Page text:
First & Second-Degree Murder Attorneys in Waterford, Michigan
First-degree premeditated murder is established when the prosecutor can prove beyond a reasonable doubt that the accused caused the victim’s death by performing a specified action that killed the individual; that the accused intended to kill the victim; that this intent was premeditated [that is, thought out before the murder]; that the killing was deliberate; and that the murderous act was not justified or in any way excusable.
First-degree murder is a specific intent crime. Causation is often one of the primary litigated issues in the case, as with many homicides. A good criminal defense attorney, such as the Waterford & Clarkston first & second-degree murder lawyers at Clarkston Legal will develop a causation angle to create reasonable doubt in the minds of the jury; special jury instructions are also available if causation of death is at issue in a case.
Second-degree murder is a “lesser included offense” to first-degree murder. Often, when facing trial for first-degree murder, a jury verdict of second-degree murder is considered a great defense victory and will have significance at the time of sentencing; the convicted individual will actually be parole eligible at some point down the road whereas a conviction of murder in the first degree carries a mandatory life sentence without the possibility of parole.
If a second-degree murder case is submitted to a jury, the prosecutor must prove beyond a reasonable doubt that the accused caused the victim’s death, just as in a first-degree murder charge. In a second-degree murder case, however, there are three states of mind that can be proved by the prosecutor to establish a case: that the defendant intended to kill, intended to do great bodily harm, or knowingly created a high risk of death or great bodily harm as a result of the defendant’s acts. As with first-degree murder, the prosecutor must establish that the killing in a case of second-degree murder was not justified or excusable.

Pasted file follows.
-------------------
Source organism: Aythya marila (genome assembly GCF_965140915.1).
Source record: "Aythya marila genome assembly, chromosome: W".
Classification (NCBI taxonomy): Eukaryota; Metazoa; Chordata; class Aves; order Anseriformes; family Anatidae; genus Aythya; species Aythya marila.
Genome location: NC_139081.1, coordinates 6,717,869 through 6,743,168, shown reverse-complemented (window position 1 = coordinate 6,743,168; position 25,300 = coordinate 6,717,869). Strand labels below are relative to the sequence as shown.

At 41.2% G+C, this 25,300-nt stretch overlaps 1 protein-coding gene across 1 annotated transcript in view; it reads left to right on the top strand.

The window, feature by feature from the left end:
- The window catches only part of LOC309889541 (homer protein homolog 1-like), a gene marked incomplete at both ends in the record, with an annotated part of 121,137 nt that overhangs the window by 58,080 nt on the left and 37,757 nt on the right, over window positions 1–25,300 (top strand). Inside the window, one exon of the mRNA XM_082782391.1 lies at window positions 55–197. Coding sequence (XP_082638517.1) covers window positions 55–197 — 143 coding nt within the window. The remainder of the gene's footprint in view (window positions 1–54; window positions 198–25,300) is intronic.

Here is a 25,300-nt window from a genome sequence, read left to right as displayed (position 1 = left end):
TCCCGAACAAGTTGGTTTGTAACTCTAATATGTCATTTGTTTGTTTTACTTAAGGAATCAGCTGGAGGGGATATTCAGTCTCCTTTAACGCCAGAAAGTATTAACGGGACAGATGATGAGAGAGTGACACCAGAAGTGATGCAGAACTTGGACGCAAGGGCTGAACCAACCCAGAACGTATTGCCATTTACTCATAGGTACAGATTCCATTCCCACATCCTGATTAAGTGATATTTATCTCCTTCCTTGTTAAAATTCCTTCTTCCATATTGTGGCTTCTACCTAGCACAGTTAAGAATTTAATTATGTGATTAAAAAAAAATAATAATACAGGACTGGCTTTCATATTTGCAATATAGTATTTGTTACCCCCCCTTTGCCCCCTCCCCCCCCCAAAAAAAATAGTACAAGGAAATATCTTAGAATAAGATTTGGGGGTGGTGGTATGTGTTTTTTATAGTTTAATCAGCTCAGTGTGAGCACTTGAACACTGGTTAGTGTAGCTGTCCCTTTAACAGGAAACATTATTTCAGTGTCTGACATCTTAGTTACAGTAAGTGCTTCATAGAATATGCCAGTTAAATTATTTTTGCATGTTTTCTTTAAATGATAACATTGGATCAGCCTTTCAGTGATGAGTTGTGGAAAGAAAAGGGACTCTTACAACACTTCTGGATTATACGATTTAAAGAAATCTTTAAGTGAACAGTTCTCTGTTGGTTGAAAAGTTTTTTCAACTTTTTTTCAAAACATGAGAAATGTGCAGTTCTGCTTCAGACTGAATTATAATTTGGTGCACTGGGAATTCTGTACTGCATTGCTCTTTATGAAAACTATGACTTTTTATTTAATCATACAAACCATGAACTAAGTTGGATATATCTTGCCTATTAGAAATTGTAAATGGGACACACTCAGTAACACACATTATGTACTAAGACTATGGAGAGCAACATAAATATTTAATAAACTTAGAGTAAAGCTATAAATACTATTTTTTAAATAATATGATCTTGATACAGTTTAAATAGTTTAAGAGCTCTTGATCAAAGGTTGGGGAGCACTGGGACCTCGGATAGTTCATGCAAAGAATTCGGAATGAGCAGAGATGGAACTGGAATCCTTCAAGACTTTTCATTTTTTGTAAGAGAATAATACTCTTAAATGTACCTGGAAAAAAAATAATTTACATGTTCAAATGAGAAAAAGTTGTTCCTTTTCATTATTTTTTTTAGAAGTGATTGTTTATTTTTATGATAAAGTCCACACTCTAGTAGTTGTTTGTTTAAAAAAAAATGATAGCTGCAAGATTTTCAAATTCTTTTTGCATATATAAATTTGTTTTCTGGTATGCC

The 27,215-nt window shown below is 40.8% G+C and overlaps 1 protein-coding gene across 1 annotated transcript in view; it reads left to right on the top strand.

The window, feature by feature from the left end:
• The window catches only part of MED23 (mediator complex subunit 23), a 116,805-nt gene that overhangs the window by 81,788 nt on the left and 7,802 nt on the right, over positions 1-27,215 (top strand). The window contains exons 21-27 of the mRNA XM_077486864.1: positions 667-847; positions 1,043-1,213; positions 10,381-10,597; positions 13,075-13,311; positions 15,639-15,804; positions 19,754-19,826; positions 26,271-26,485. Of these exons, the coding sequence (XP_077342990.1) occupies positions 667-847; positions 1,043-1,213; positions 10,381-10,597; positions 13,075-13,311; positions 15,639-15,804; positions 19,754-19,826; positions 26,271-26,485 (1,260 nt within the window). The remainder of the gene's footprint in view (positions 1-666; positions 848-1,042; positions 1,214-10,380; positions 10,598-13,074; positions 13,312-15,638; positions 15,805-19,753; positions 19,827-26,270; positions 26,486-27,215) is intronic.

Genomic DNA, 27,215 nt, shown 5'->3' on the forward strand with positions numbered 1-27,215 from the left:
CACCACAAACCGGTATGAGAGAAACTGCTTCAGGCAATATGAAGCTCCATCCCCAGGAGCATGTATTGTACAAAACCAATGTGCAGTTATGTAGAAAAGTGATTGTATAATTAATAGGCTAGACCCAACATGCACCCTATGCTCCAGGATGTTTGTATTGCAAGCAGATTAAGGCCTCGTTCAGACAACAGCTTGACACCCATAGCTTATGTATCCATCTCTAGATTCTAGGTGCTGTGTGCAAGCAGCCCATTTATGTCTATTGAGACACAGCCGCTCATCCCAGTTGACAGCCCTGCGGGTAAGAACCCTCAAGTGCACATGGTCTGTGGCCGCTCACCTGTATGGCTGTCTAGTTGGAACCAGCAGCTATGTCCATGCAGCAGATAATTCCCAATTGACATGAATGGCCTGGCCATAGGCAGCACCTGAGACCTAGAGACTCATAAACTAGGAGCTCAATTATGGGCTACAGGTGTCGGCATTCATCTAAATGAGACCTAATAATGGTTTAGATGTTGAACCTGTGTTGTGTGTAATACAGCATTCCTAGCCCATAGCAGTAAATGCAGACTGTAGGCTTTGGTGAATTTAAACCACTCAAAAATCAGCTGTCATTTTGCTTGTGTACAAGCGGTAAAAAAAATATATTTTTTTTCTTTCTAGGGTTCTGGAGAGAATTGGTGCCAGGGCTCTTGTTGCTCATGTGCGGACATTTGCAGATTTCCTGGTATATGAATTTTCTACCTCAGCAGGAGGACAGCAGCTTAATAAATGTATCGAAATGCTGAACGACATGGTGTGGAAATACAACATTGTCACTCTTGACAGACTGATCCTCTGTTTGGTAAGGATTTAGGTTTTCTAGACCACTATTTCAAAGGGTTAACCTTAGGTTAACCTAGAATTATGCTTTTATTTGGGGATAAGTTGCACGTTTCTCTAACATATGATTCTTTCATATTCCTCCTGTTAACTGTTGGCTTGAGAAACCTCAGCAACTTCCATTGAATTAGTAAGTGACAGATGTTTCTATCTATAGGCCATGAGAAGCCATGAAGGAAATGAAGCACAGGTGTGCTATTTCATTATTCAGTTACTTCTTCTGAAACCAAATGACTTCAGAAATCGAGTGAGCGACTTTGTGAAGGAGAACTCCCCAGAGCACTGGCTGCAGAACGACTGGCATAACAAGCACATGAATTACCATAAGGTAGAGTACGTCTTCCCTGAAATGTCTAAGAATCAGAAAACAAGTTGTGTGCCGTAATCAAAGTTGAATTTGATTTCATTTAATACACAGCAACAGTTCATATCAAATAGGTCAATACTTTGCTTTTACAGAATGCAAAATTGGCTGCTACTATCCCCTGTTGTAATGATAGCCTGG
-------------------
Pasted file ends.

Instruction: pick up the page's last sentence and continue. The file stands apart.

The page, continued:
Second-degree murder has developed a body of specific case law as it is often a hotly contested charge. Death resulting from drunk driving has been ruled within the scope of wanton or reckless behavior sufficient to establish the intent element of second-degree murder, even though other [lesser] homicide charges could have been brought. It is important to remember in a homicide case that the county prosecutor has broad prosecutorial discretion to select which charges to bring against a person.
Call a Waterford & Clarkston First & Second Degree Murder Lawyer Right Away
Being charged with first or second-degree murder is a very serious situation. Your best bet is to reach out to highly skilled homicide lawyers at Clarkston Legal who have extensive experience representing such cases. We offer a free initial consultation to discuss your options.